Sri Lanka's military recorded its biggest peacetime deployment for search and rescue operations after monsoon rains triggered landslides and floods that killed 213 people, the government said Monday.
Nearly 10,000 troops and paramilitary forces reinforced tens of thousands of police in the relief effort following the May 26 deluge, Disaster Management minister Anura Yapa said.
"This is the biggest deployment of troops during peace time in Sri Lanka," the minister told reporters in Colombo.
"They have helped rescue over 10,000 people during the height of the disaster."
One airman fell to his death while winching a marooned woman from a flooded area in the island's south. A transport helicopter also crashed during a mercy mission carrying food for flood victims, but no one was hurt.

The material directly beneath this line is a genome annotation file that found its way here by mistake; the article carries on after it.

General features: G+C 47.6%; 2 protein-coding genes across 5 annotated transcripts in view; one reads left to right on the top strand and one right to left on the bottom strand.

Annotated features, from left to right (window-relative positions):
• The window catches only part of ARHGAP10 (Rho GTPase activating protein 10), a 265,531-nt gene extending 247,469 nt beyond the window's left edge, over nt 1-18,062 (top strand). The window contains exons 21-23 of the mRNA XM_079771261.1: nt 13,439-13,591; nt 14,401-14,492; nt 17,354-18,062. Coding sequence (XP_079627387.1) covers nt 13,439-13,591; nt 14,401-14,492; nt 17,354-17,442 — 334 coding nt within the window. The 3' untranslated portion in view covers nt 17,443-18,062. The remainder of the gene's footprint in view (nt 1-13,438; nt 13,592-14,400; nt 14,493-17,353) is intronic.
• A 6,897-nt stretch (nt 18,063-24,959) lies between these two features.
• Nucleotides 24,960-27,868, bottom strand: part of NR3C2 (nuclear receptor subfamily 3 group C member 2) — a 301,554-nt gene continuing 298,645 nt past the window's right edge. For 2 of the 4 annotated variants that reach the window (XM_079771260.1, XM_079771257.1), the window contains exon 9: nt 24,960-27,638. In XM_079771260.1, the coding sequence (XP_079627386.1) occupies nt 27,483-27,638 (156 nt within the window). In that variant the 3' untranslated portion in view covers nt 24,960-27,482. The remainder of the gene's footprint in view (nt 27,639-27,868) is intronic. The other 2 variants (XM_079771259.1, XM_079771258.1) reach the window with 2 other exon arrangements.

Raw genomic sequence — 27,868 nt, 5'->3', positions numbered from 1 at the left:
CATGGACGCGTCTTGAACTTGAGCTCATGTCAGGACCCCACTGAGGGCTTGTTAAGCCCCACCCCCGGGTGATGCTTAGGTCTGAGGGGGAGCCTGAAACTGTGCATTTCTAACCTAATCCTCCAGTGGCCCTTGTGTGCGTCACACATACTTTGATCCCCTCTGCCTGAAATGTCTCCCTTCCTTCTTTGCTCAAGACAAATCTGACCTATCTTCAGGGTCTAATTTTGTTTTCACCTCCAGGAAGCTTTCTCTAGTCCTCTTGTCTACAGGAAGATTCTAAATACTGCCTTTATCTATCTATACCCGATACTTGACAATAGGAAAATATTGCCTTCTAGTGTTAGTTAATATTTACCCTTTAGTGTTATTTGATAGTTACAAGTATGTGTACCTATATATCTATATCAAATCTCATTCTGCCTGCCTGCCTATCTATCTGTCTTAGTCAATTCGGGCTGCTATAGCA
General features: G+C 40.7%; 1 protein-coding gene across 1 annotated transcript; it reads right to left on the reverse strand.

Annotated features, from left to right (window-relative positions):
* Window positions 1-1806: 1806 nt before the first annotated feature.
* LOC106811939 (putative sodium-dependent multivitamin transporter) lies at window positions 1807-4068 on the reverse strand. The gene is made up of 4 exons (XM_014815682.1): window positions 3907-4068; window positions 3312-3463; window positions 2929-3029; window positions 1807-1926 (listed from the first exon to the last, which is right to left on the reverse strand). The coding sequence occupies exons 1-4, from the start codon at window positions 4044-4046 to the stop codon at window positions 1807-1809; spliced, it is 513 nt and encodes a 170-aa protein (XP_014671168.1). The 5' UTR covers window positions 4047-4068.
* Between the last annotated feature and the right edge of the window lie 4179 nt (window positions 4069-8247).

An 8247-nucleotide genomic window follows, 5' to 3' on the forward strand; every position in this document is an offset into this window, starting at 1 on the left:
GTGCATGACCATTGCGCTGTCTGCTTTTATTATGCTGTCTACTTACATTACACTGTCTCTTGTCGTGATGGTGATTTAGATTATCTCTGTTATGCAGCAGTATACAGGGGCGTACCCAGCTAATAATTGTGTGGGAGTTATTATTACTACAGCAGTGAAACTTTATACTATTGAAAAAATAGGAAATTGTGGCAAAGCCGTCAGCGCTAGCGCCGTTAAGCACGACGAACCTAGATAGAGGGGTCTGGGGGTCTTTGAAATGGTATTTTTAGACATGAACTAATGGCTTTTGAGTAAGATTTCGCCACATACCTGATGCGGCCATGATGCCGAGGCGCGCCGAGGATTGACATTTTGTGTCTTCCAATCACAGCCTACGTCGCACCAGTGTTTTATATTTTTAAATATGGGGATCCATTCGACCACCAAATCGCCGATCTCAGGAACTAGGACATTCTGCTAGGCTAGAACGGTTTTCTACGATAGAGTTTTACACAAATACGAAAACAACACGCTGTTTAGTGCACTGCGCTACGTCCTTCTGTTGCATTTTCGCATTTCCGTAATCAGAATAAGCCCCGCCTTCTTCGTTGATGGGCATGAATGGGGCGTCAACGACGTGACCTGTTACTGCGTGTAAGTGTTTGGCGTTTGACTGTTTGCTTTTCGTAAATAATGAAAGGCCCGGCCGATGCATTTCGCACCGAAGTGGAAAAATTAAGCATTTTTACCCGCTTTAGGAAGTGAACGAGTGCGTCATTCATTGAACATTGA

The minister said 213 people were now confirmed killed in the May 26 rains that triggered over a dozen landslides and flooded 15 of the island's 25 districts.
Deaths occur every year during the onset of the monsoon, but this year's flooding was the deadliest since 2003 when 250 people were killed and 10,000 homes destroyed.
The government has already announced plans to prosecute a slew of companies and individuals behind illegal construction projects blamed for the latest landslides and flooding.
Decades of illegal construction have worsened the flooding by blocking drains and eliminating natural rainwater stores, including marshland.
Yapa said Japan will station an expert in Sri Lanka to draw up a strategy to deal with natural calamities.
"Japan agreed to send an expert who will be resident in Sri Lanka for a few months to prepare this plan," he said.
Japan was one of the first countries to rush aid to Sri Lanka along with Australia, China, India and the United States. Tokyo has also sent experts to help with the immediate recovery operations, the minister said.